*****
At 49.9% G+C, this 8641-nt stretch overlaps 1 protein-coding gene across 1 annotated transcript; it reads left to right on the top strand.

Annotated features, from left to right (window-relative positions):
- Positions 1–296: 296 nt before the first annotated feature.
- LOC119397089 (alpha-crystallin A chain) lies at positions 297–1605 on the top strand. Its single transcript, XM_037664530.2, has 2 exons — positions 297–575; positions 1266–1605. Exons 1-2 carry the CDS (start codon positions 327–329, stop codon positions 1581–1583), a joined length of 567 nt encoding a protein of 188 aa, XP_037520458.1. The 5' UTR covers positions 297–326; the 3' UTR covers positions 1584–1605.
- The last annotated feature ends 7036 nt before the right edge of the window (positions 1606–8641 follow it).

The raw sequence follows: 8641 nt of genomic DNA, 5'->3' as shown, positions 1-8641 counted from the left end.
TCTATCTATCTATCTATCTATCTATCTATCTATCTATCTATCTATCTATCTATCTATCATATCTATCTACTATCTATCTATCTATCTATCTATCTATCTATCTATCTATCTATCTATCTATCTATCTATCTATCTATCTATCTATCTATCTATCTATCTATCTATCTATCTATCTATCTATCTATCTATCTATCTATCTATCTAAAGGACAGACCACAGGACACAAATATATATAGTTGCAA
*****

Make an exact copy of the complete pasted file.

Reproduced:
At 49.9% G+C, this 8641-nt stretch overlaps 1 protein-coding gene across 1 annotated transcript; it reads left to right on the top strand.

Annotated features, from left to right (window-relative positions):
- Positions 1–296: 296 nt before the first annotated feature.
- LOC119397089 (alpha-crystallin A chain) lies at positions 297–1605 on the top strand. Its single transcript, XM_037664530.2, has 2 exons — positions 297–575; positions 1266–1605. Exons 1-2 carry the CDS (start codon positions 327–329, stop codon positions 1581–1583), a joined length of 567 nt encoding a protein of 188 aa, XP_037520458.1. The 5' UTR covers positions 297–326; the 3' UTR covers positions 1584–1605.
- The last annotated feature ends 7036 nt before the right edge of the window (positions 1606–8641 follow it).

The raw sequence follows: 8641 nt of genomic DNA, 5'->3' as shown, positions 1-8641 counted from the left end.
TCTATCTATCTATCTATCTATCTATCTATCTATCTATCTATCTATCTATCTATCTATCATATCTATCTACTATCTATCTATCTATCTATCTATCTATCTATCTATCTATCTATCTATCTATCTATCTATCTATCTATCTATCTATCTATCTATCTATCTATCTATCTATCTATCTATCTATCTATCTATCTATCTATCTATCTAAAGGACAGACCACAGGACACAAATATATATAGTTGCAA